When COVID-19 really started creeping up on us, people viewed it as an over-there sort of problem. That was before the Pandemic tightened its grip on us all, and slowly choked out many industries and events. The slate of events planned for 2019-2020 got pushed back, or canceled until there was nothing left. Many months were spent lamenting the losses and closures, and we were locked inside with loved ones (if we were lucky), but spent a lot of time looking through screens or masks to get even a digital taste of those lost events.
Now that things are starting to loosen up, and the restrictions are starting to ebb, we’re slowly seeing the live music scene awaken from its slumber. We’re still not quite ready to charge back into those sweaty mosh pits, or dance parties, but we’re finally able to reconvene in rooms together to take in some much-needed live music. Sure, the tone has been more subdued than in the past, and we have to remain seated, but even those things are starting to change a bit. Barring all of that, it is still a much-needed dopamine hit after a long 18-24 months.
Thanks to Mike Campbell for sending out the call (albeit “locally”, as we all know he’d love to reach much further), to assemble a talented group of musicians and singer-songwriters to grace the Carleton (and other local) stages for the past week. It has been an absolute joy to see the likes of Matt Mays, Braden Lam, Pillow Fite, Hillsburn and countless others take to the stage, and listen to their songs and stories, as things have been quiet for far too long (which really feels like the underlying theme of this pandemic). But as great as those shows have been, we needed a solid, true, sweaty, loud, and unabashed night of rock n’ roll, and god damn if Andrew Waite and the Firm didn’t come to the party.
Considering that this reviewer only discovered Andrew Waite’s music over the past few weeks, it is clearly apparent that Waite isn’t one to fuck around and play a role; he is a musician inside and out. You need only to see the palpable connection that he shares with his bandmates, as they work in seamless unison and are having the time of their lives up there. Waite’s vocals are loaded with charm, passion, and grit, but it’s that smile that is plastered across his mug during those guitar duels with Nick Gauthier, where you can really see his heart. Then there is Waite’s lovely wife Nikki at his side providing backing vocals and some fantastic sax solos throughout the show.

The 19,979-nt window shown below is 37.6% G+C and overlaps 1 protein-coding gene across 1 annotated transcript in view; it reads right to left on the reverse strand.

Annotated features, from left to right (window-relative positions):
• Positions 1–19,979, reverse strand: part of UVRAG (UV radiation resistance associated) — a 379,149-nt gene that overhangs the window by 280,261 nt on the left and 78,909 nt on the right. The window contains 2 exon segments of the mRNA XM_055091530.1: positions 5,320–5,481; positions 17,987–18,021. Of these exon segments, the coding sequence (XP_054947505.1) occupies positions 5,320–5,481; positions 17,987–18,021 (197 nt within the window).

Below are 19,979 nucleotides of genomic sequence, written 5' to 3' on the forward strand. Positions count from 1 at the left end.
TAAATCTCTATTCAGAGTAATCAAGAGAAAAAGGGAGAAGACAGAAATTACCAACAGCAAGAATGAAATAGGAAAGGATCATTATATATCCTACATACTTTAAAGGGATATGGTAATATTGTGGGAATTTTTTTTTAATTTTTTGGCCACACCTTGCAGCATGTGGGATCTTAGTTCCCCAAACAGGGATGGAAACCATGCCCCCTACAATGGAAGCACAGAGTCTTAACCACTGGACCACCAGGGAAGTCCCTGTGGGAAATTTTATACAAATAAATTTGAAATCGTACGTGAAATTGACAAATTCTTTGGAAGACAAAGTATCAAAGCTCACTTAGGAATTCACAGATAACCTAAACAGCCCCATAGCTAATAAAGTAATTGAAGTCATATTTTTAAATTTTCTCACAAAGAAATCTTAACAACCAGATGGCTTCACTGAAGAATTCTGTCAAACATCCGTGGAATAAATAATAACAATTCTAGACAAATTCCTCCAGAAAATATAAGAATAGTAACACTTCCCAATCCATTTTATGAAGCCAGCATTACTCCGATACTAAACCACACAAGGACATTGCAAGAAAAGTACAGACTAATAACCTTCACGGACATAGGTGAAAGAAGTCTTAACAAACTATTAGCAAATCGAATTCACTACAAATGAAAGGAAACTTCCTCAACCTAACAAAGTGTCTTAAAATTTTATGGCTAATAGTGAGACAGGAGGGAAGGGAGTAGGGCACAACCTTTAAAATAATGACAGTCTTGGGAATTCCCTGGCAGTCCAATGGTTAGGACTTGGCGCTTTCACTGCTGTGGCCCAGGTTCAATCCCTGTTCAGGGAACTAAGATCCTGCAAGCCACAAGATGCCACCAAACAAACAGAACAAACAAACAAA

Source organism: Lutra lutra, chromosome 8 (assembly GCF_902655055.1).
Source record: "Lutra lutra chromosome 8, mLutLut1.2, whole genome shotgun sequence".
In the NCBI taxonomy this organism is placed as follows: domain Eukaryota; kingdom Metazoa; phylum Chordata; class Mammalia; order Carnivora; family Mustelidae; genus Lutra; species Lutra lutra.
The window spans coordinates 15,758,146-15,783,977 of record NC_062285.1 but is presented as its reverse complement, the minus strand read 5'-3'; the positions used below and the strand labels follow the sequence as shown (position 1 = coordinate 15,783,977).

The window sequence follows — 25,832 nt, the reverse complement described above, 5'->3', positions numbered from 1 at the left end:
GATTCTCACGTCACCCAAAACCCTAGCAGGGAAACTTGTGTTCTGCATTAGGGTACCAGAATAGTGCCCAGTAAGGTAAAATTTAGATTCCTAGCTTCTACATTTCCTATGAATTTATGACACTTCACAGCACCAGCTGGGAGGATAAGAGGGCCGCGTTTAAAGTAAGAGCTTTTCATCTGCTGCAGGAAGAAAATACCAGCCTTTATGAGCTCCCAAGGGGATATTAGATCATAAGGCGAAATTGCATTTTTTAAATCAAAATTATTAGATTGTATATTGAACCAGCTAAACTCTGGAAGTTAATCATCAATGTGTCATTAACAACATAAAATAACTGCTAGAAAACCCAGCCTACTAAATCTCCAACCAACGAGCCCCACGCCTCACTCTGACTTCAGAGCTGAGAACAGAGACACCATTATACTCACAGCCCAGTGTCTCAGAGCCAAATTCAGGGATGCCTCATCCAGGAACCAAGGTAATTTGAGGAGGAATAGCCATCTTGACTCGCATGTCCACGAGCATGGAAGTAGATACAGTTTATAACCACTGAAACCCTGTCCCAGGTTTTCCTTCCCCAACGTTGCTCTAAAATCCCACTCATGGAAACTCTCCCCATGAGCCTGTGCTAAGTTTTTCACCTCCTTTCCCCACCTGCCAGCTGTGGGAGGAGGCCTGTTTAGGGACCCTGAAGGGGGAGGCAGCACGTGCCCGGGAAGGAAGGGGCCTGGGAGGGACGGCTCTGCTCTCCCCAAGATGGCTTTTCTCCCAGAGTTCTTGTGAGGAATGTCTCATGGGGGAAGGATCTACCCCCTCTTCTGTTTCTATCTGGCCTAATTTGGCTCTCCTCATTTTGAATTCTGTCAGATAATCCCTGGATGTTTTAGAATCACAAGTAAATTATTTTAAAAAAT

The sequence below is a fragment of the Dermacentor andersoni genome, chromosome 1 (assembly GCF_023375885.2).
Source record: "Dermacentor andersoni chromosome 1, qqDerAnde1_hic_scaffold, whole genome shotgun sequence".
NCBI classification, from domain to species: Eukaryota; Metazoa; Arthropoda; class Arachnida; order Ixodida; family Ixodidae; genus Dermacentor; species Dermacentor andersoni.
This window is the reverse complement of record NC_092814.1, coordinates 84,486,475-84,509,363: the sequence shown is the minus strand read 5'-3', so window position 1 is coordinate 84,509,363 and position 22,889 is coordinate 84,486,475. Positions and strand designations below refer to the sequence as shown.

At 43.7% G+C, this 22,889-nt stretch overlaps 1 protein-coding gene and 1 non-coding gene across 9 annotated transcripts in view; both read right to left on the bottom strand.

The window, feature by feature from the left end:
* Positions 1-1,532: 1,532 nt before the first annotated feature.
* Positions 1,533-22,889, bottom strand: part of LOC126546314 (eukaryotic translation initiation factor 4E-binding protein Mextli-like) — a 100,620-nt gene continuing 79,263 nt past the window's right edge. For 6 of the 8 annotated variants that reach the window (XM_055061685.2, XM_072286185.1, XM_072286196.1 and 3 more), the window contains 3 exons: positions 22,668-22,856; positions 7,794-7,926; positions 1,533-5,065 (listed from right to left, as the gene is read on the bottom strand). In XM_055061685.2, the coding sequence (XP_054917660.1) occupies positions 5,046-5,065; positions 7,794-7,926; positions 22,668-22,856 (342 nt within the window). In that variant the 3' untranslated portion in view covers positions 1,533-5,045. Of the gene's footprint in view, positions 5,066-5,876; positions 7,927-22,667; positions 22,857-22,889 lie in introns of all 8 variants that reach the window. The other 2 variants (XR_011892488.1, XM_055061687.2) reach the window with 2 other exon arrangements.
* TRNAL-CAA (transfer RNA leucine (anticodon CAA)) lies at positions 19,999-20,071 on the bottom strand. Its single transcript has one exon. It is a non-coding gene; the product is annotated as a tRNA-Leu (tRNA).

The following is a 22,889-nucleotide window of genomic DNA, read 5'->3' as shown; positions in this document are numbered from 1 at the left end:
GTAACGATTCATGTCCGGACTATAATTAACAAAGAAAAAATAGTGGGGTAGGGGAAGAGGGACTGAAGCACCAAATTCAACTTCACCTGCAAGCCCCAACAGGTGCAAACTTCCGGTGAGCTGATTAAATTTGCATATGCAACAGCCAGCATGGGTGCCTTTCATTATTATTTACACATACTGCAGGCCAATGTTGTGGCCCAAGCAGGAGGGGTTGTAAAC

It might be something of a cliche to draw the Springsteen comparisons from the passion, heart, and musicality on stage, but when it fits, it fits. There have been plenty of acts who have played this stage and felt like a visitor, but this was definitely not the case for Waite and the Firm, as this is clearly their home, and we were welcomed to join them in these unreal jam sessions. Such as the band’s cover of Curtis Mayfield’s “People Get Ready”, which saw Reeny Smith invited to join the band on stage to perform, and it was every bit as special as you can imagine. The opening set whipped by in what felt like 5 minutes, but the band took a short breather, which allowed me to snag a copy of Waite’s LP Tremors (which I had been spinning on Spotify for weeks).
When the band returned, they brought the energy down to a simmer for a couple of tracks, which included a love song for Nikki entitled “Where Did The Night Go”, which is off of the new album, and the subtle portable (toy?) Xylophone notes interspersed throughout sounded like twinkling stars on this slow-burning track. Waite then introduced his track “Lay It On Me” which was written for a friend and talks about mental health, which was a haunting number. Then if those earlier two tracks didn’t tug on the heartstrings, his track “Cash It In” would certainly do just that. Waite took letters his grandfather had written during the war and put the words to music, and the end result was “Cash It In”. It’s this delicate, low-key number that is equal parts honest, yet hopeful, written by a man who has made peace with his station in life, and realizes that if its his time, it’s his time, and he’s going to face it headlong. From there, the mood picked back up and we were treated to a few more rollicking tunes including “Full Time, Tryin’ 2 Luv” which was co-written with Colin McDonald (of the Trews). The set closed out with another tune co-written with Colin, entitled “Ain’t Going Out Like That”, which is a radio-ready number that should be embraced by rock radio as it is warm, loaded with personality and is a fantastic show closer. It will be sure to transfer the smile to the mugs of the listeners.
After a long work week, this was the exact palate cleanser that was required. It was a passionate night of folky, blues-driven rock n roll from an artist whose passion is worn directly on his sleeve and comes through in his music, and the camaraderie and love he clearly shares with his bandmates. I have a feeling this will be one of those nights that will be remembered for a long time, and is another colourful chapter in the ongoing story of this fantastic venue in Halifax. We will look back at this night, and be able to say that we were fortunate enough to have seen him play this intimate venue before he blows up and is discovered by the rest of the country. Thank you, Mike and HUFF for bringing Waite to Halifax, and for making it feel that live music is truly back in our lives.